THEMES & WRITING STYLE
by Cerberus Jones
As the first in an ongoing series of books, this story is principally one of new beginnings and discovery. The central character, Amelia, has been lifted out of her old, familiar life in the city and is forced to start from scratch in the tiny beachside town of Forgotten Bay. Here she must navigate not only the displacement of moving into a new house, but also a new school, new friends, and a new dynamic with her parents, who are also starting over with a sea-change from their top-level jobs in science and diplomacy to taking over the rundown Gateway Hotel.
Initially overwhelmed and disoriented, Amelia quickly engages with Charlie — her equal, but opposite in many ways. Exploring the hotel together, they realize that it is full of secrets and oddities. And with each new secret, Amelia is led first to doubt, then to suspect, and finally to distrust her parents. What she knows of their character through being raised and loved by them is called into question by the things she witnesses firsthand. How can she reconcile hard evidence with what she feels to be true about her parents?
In the story’s conclusion, Amelia is given the last pieces of information she needs to resolve the mystery. She is able to see that, with a different perspective, those same facts can be completely reinterpreted.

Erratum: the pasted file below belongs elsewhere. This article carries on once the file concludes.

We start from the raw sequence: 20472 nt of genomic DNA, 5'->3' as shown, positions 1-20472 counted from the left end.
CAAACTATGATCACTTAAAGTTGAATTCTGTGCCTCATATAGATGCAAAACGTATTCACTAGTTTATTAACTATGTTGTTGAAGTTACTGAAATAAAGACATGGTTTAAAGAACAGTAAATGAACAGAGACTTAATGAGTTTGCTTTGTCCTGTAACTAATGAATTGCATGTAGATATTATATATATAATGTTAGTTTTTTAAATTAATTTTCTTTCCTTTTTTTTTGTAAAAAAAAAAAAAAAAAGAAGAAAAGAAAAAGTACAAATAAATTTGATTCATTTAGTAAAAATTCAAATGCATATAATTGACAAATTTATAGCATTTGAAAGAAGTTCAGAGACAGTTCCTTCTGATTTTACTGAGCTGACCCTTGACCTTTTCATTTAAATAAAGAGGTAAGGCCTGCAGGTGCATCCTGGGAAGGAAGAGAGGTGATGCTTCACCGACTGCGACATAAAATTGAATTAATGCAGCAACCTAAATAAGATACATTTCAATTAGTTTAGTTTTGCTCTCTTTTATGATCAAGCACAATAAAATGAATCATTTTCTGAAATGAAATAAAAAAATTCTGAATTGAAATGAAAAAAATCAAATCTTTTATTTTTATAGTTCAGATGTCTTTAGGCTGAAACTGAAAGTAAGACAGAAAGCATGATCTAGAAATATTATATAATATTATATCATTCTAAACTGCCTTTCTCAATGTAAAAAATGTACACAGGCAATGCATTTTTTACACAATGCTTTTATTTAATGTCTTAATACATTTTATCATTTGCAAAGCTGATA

The Gateway books are classic, self-contained mystery stories, though amplified with science-fiction styling. As such, each book focuses on a central problem or puzzle, gradually reveals clues chapter by chapter, and invites the reader to participate with Amelia and Charlie as they attempt to analyze the facts, use logic to form, test, discard and refine hypotheses, and finally resolve the mystery.
As Amelia and Charlie are quite different characters, with different perspectives on what is at stake, they often come up with different theories; one tends to zero in on an element that the other has overlooked or considered irrelevant. As they wrestle with the problem, and argue out their reasoning, so the reader is encouraged to develop their close reading skills - to interrogate the text, engage actively as the story unfolds, and see if they can solve the mystery before the characters do.
Taken from Teachers’ Notes, created by Cerberus Jones, with thanks to Hardie Grant Egmont. You can find the three parts of Cerberus Jones online as Chris Morphew, Rowan McAuley and David Harding.
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